Being Right: Trump Shows Us His True Colors… Again

Michael Hanratty, Staff Writer

The guardrails are off at Mar-a-Lago. Less than a month after announcing his third run for the presidency, Donald Trump hosted one of the more ill-fated meals in recent memory. Axios was the first to report that just before Thanksgiving, the former President dined with Kanye West at his Florida estate. Kanye brought a friend along, too: white supremacist Nick Fuentes, a major promoter of the 2017 neo-Nazi rally in Charlottesville and the January 6 attack on the Capitol.

The mere fact of the dinner is disgraceful: no politician should countenance Kanye’s virulent anti-Semitism or Fuentes’ white supremacism. Though the two are free to say what they believe in our American system, they also must deal with the consequences of their words. That consequence should be total ostracization from the political process–not a personal audience with the only official 2024 presidential candidate.

It’s telling that during the dinner, Trump reportedly told Kanye not to run for president because he would siphon away Trump’s voters. Hillary Clinton was rightly lambasted for calling Trump supporters a “basket of deplorables” during the 2016 campaign. But for followers of West or Fuentes, the term fits. Any candidate should be deeply concerned about receiving the passionate support of self-proclaimed racists and bigots. Instead, Donald Trump actively courts them.

Though some Republicans were initially hesitant to speak out about the dinner for fear of inciting Trump’s rage, condemnation was near-universal once Kanye praised Hitler just days after. That’s not much of an accomplishment, though. Saying that Nazism has no place on the American right is, quite literally, the lowest bar possible. But to divorce Kanye’s hateful ideology from any broader narrative about Donald Trump is to be willfully ignorant about who Trump really is. Time and time again, he has shown himself to be concerned about one thing above all else: himself. As President, his actions after the 2020 election showed us that he was willing to take down the Republic with him. Now, once again a candidate, he’ll do anything for a few votes–even if it means giving voice to a rabid anti-Semite who, Trump added in a post on Truth Social, “has always been good to me.”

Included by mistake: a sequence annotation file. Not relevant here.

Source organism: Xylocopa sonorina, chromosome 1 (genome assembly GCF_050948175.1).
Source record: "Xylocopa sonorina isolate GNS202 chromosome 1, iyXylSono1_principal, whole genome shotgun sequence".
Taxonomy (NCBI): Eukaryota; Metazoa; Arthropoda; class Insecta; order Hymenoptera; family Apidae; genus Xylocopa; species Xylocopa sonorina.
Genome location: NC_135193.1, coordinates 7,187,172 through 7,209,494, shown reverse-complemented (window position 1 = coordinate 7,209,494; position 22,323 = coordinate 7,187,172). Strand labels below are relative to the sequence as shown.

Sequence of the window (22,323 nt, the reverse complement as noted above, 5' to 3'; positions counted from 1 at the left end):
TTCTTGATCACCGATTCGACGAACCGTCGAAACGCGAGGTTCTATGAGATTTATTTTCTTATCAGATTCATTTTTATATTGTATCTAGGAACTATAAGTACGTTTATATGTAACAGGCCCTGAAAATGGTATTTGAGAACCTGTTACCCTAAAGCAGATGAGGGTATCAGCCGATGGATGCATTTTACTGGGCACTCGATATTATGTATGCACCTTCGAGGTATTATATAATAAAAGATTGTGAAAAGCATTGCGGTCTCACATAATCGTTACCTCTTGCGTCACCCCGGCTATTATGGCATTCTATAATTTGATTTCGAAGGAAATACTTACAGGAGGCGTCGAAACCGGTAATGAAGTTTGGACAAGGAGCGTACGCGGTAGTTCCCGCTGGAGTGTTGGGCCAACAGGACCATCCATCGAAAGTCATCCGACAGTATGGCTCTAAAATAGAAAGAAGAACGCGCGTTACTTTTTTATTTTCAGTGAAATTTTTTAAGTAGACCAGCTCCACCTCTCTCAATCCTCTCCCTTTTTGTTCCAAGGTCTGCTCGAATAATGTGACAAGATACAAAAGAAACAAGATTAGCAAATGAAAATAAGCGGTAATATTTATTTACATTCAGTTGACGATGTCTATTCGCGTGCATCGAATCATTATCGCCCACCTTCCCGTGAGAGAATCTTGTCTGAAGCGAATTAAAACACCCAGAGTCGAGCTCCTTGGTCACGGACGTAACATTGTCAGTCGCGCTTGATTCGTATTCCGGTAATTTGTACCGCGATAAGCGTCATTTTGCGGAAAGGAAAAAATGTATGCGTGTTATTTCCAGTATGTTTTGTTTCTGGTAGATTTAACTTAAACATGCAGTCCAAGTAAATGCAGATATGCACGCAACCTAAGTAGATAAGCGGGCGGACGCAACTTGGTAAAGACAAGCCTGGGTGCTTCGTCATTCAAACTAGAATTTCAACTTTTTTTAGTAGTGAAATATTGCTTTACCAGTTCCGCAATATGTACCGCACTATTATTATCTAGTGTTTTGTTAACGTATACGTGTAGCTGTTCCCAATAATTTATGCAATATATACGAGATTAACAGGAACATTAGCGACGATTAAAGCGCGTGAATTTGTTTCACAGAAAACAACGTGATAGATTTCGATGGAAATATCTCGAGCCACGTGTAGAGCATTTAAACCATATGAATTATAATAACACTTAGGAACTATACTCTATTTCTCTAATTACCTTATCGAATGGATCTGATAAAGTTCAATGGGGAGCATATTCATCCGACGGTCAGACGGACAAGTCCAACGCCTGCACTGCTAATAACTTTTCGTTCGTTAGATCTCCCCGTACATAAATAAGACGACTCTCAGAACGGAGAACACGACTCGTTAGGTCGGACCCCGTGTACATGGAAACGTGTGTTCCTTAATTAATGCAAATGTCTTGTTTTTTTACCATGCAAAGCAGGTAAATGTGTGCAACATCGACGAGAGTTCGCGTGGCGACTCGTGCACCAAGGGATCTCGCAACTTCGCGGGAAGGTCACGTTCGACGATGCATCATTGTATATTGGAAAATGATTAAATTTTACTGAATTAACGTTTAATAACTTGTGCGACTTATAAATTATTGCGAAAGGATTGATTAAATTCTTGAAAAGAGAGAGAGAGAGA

To use Maya Angelou’s words, “when someone shows you who they are, believe them the first time.” Football coach Dennis Green put it more prosaically in an epic press conference rant: “they are who we thought they were.”

To their credit, many Republicans have accelerated their pivot away from the former president in recent days. Mitch McConnell, in his characteristically understated way, said in a press conference that anybody who would dine with West and Fuentes is “unlikely to be elected president.” Speaking out is the right thing to do. It’s the politically advantageous thing to do, too. Voters sent Republicans a clear message in the midterms: “Go sell crazy someplace else. We’re all stocked up here.” Republicans who articulated an optimistic conservative message of liberty and opportunity dominated: Governors Mike DeWine of Ohio, Brian Kemp of Georgia and Ron DeSantis of Florida each won resounding victories in competitive states. Conversely, a New York Times data analysis found that candidates who won their primaries on the strength of a Trump endorsement underperformed compared to all other Republican candidates by an average of 5 points across the board, and 7 points in competitive districts. Another Trump campaign is sure to be a spiteful, grievance-laden affair. Voters won’t buy it. For Republicans to nominate him again would be a unique combination of dumb and just plain wrong.

Successful Republican leaders have shown time and time again that it is possible to excise the most odious elements of the American right from the conservative movement. Ronald Reagan told the hateful John Birch Society that they had no home in his GOP. George W. Bush’s “compassionate conservatism” stood strongly against the seedy populism that Pat Buchanan had re-introduced during the 1990s. A clean break with Kanye, Fuentes and anybody willing to listen to them is possible, and after the developments of the past few weeks, it’s sorely needed. Republicans need to stand together and deliver a clear message: ours is an inclusive party fighting for every single American. It’s a message that Donald Trump can’t–and won’t–deliver.